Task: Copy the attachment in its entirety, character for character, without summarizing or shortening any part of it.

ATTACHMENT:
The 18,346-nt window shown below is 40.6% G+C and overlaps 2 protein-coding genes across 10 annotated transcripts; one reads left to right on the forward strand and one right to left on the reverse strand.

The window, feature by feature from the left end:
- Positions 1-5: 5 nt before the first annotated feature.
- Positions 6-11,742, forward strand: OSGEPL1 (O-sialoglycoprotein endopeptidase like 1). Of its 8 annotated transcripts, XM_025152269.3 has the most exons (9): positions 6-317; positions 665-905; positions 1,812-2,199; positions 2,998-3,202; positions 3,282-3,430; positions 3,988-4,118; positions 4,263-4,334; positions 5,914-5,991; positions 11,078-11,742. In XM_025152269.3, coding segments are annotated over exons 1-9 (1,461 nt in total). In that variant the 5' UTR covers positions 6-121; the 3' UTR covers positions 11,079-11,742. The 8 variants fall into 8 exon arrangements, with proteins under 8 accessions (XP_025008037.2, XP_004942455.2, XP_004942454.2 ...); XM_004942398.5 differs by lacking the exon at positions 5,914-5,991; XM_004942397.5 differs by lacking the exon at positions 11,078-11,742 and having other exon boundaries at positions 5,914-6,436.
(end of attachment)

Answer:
The 18,346-nt window shown below is 40.6% G+C and overlaps 2 protein-coding genes across 10 annotated transcripts; one reads left to right on the forward strand and one right to left on the reverse strand.

The window, feature by feature from the left end:
- Positions 1-5: 5 nt before the first annotated feature.
- Positions 6-11,742, forward strand: OSGEPL1 (O-sialoglycoprotein endopeptidase like 1). Of its 8 annotated transcripts, XM_025152269.3 has the most exons (9): positions 6-317; positions 665-905; positions 1,812-2,199; positions 2,998-3,202; positions 3,282-3,430; positions 3,988-4,118; positions 4,263-4,334; positions 5,914-5,991; positions 11,078-11,742. In XM_025152269.3, coding segments are annotated over exons 1-9 (1,461 nt in total). In that variant the 5' UTR covers positions 6-121; the 3' UTR covers positions 11,079-11,742. The 8 variants fall into 8 exon arrangements, with proteins under 8 accessions (XP_025008037.2, XP_004942455.2, XP_004942454.2 ...); XM_004942398.5 differs by lacking the exon at positions 5,914-5,991; XM_004942397.5 differs by lacking the exon at positions 11,078-11,742 and having other exon boundaries at positions 5,914-6,436.